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Thread: Help with Yorkville YSM1p studio monitors

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    Help with Yorkville YSM1p studio monitors

    I've got a pair of Yorkville YSM1p studio monitors and they both started to hiss after a couple of second/minutes. I tried ground lifts but nothing changes.
    the hiss will progressively fade in after around a minute and it will get really loud. This happens when no audio cables are plugged in and the volume knob doesn't affect the hiss at all.
    Here's the schematics: http://www.yorkville.com/downloads/servman/sm_ysm1p.pdf

    I would really appreciate it if someone could help me out! Thanks!!

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    Nobody has a clue? I can make a video if it helps understanding what it does. Thank you!!

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    Old Timer J M Fahey's Avatar
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    Itīs weird and unlikely that both develop the same problem, at the same time, so that strongly hints at an *external* cause, some interference may be getting into both , maybe through mains cables, maybe straight through the air.

    Try them somewhere else, preferrably outside that house.

    What mains supply are they getting?

    If too high or too low the supply might be working improperly.

    WHERE-ARE-YOU ??????????????????????????????

    Iīm thinking about suggesting Forum Moderators to make that answer an obbligation for any member.

    That monitor has stupid high voltages for a poor LM3886, crazy +/- 45V ; datashet suggests +/- 35V .

    IF you are in an actually 240/245V mains Country but monitor is set to 220V, he extra voltage may be pushing those poor chipamps into "Zenering", a fancy name for breakdown.

    On the contrary, on a 220V Country, setting selector to 245V might solve the problem.

    Of course, we donīt know.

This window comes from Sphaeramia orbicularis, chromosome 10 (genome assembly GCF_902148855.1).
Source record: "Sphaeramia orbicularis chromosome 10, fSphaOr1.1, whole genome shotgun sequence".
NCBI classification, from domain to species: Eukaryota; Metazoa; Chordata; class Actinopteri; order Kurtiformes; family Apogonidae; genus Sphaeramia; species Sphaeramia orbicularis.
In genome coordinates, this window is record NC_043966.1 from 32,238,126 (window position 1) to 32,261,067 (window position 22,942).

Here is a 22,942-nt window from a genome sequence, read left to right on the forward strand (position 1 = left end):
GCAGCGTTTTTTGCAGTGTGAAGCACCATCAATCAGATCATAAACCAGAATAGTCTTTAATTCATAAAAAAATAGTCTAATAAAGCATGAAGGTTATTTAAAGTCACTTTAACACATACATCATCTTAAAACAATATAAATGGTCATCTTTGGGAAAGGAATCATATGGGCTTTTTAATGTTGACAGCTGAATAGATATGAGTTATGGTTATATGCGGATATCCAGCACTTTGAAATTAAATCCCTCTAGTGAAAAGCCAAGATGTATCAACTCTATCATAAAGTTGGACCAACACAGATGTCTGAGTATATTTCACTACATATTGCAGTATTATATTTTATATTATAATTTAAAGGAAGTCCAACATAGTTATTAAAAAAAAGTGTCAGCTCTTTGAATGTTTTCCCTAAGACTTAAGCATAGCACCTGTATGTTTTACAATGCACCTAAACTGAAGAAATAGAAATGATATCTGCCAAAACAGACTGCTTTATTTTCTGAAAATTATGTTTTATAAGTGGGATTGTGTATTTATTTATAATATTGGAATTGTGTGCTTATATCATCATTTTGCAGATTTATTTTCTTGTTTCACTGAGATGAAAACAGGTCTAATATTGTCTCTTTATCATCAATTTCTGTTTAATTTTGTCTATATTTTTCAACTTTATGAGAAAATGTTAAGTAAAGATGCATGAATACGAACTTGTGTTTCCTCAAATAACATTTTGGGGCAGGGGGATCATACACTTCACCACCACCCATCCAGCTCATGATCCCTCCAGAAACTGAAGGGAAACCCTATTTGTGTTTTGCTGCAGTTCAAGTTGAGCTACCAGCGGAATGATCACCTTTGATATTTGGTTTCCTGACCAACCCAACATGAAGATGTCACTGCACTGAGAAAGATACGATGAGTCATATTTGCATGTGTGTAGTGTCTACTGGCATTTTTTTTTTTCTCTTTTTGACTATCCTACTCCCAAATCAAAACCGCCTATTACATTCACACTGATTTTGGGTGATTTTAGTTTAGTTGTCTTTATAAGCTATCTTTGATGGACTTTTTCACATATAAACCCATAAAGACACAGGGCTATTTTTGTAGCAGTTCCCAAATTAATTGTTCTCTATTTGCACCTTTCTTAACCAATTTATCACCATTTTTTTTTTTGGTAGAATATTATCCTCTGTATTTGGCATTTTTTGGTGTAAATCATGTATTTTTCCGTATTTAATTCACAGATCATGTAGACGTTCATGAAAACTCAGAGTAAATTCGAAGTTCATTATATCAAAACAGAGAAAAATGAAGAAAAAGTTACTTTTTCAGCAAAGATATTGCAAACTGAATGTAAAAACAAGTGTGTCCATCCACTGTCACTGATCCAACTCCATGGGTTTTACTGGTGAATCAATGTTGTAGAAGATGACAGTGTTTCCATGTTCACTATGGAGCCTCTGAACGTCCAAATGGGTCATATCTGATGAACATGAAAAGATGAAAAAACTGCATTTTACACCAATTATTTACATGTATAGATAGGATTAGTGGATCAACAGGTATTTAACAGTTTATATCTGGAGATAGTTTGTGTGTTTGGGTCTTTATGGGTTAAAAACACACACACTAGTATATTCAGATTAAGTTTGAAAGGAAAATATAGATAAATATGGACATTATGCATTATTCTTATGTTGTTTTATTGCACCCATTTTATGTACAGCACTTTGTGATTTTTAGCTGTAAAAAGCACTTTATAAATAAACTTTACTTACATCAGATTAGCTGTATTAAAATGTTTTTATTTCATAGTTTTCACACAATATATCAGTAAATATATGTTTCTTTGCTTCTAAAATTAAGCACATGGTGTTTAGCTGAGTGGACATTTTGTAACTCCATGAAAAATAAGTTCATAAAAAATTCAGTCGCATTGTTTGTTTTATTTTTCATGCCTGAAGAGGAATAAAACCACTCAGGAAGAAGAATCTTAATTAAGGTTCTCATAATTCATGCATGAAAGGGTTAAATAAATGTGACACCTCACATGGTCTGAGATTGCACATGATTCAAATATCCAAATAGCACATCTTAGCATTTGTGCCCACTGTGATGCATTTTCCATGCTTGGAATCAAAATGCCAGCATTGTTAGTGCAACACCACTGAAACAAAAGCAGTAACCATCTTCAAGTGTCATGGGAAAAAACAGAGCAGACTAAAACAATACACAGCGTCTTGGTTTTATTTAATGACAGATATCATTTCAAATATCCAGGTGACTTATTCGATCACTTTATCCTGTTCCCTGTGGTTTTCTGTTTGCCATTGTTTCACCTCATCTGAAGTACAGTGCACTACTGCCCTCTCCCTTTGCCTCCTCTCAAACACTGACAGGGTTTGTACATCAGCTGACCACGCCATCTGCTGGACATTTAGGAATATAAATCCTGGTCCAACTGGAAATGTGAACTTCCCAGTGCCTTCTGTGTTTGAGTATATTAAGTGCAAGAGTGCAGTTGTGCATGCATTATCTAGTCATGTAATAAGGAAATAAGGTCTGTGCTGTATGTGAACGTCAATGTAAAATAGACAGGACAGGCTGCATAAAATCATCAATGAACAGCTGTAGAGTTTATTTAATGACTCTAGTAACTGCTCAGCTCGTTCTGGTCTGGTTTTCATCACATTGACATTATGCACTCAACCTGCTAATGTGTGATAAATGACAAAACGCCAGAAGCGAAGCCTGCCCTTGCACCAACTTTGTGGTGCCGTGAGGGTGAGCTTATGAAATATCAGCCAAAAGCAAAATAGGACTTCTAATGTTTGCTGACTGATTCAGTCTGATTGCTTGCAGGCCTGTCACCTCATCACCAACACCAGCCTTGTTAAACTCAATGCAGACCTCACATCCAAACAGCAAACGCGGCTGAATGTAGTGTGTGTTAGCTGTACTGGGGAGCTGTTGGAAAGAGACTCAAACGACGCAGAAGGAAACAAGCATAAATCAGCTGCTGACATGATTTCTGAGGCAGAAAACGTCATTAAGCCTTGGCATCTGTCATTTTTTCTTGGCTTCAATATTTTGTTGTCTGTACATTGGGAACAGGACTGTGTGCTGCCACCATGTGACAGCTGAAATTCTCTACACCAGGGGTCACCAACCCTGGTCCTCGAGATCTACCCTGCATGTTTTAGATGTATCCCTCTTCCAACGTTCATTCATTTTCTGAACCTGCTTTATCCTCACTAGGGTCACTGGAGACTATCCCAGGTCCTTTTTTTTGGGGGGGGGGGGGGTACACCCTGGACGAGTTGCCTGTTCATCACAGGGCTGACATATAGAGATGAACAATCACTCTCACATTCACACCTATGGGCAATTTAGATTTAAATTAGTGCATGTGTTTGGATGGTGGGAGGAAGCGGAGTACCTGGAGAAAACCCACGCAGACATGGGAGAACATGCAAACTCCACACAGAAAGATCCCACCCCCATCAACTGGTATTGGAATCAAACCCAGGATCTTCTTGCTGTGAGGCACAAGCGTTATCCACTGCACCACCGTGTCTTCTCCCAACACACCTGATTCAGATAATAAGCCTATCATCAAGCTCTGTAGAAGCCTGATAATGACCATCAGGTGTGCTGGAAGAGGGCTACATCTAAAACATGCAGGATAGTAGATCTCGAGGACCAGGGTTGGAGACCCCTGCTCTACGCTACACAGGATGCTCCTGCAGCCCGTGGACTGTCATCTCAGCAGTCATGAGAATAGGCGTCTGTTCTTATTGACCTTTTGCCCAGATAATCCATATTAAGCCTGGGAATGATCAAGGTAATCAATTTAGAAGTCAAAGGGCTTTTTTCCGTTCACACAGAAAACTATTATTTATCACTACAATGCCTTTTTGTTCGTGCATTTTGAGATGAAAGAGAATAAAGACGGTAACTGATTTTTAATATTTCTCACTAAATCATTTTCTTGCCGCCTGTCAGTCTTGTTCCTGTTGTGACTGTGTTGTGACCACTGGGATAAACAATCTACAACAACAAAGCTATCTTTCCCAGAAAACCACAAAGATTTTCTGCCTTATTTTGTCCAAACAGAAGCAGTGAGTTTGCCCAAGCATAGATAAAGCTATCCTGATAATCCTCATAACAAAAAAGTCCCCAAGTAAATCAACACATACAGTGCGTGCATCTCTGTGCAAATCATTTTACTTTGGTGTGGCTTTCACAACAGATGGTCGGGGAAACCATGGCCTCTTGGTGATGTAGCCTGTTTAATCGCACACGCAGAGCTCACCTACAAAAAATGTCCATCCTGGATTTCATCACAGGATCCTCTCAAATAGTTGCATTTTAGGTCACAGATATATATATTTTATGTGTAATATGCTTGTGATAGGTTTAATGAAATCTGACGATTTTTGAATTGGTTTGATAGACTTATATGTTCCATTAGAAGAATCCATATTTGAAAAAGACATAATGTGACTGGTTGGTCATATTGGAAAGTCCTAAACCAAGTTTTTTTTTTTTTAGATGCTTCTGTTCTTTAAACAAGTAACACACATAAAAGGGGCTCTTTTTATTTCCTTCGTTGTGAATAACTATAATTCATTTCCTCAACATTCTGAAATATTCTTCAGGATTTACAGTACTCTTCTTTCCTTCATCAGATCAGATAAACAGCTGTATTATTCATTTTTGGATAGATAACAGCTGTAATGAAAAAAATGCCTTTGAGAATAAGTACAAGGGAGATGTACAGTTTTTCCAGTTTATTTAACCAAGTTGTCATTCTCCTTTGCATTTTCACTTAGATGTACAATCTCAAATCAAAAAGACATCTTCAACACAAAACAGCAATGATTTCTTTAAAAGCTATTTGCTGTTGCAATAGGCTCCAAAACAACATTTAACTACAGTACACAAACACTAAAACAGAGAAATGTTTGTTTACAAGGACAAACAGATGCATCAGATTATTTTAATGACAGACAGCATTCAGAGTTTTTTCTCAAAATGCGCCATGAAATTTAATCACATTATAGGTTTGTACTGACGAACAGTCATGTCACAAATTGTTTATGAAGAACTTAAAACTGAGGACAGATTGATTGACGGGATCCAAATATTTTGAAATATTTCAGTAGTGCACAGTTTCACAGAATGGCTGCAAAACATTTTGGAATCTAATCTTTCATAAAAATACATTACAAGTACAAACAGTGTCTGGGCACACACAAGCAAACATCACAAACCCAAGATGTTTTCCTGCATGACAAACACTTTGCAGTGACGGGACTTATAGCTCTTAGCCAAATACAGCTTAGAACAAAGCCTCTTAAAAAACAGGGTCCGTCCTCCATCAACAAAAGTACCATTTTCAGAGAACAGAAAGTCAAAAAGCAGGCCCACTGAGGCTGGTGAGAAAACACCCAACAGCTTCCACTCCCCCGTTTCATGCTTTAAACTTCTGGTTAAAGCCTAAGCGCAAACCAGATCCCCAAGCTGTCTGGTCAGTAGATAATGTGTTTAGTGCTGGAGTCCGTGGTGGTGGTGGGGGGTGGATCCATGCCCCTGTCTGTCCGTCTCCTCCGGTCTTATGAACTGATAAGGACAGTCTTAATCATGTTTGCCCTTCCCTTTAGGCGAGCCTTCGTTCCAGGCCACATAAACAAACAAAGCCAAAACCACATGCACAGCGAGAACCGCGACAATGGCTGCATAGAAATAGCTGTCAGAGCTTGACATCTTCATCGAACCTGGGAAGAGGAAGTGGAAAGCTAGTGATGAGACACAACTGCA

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    Juan Manuel Fahey

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    Thanks for helping! I'm in America so it's 120V and I tried another power outlet from another room and the same thing happens. 1 Speaker started doing it 2 weeks before the other and now they are both doing it so I'm guessing there's a problem with that outlet that broke something in both speakers over time but what do I know :S Maybe I should test the voltage and see if the ground is actually working there? Where is the "Selector" located on the speakers? Thanks again!!

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    Old Timer J M Fahey's Avatar
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    Ok, now we may focus a little better.
    As of a "selector" , 2 transformer taps are shown on the schematic, 230 and 245V, no mention on how to switch from one to the other, you might have one soldered and the other taped out, or jumpers, or different spade terminals on the PCB, all equivalent.

    In any case, the 120V version (now we know ) does not seem to have taps, so my suggestion does not apply.

    Itīs also good to know that they didnīt start atthe same time.

    Those details seem irrelevant but point different ways, so they are useful.

    You may try to do some audio tracing to detect at least in what section is the problem, an important first step.

    Use its own speakers and power amp as an audio probe , better than nothing, although it forces you to work backwards, from output to input.
    Solder a short piece of wire to ground (say 30 or 40 cm), bare and tin the other end and use it to selectivly ground certain sensitive points, the check which does, which does not, kill the annoying hiss:

    1) turn amp on, test wire already soldered to ground, wait until annoying hiss starts.

    2) Definition: a node is electrically a specific connection between some elements, where they are joined , there is continuity and voltage is the same on all points involved.
    Example: the right leg of R47, the top leg of R48, the left leg of C27 are all the same node, called R47/R48/C27 .
    If we are in a hurry, mentioning just 2 parts identifies a node even if it has another 50 parts also connected to it, just follow the continuous line.

    Now we start trying to find which grounding kills noise, which does not.

    3) ground the node R47/R48 . Does the hiss disappear? Y/N

    4) now C31/R21

    5) now C33/R13

    6) now R22/R113 . This one might pop o click loud. No big deal, Iīm trying to find the stage were hiss *starts* .

    7) now R112/R28

    8) now R10/R11 and we are already before the volume control, which you say does not affect hiss.

    We "should" have found one stage which kills noise and an earlier which has no or minimal effect.

    Ok, now itīs your turn.

    NOTE: IF not even R47/R48 kills it, then we have power amp trouble-

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    Juan Manuel Fahey

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    Hey, sorry for the delay .... Thank you so much for your help it's really appreciated.
    I finally found the problem .. it was Capacitor C5 ... I just removed it and put a wire on both speakers and it works like a charm now
    Thx again for your help!!

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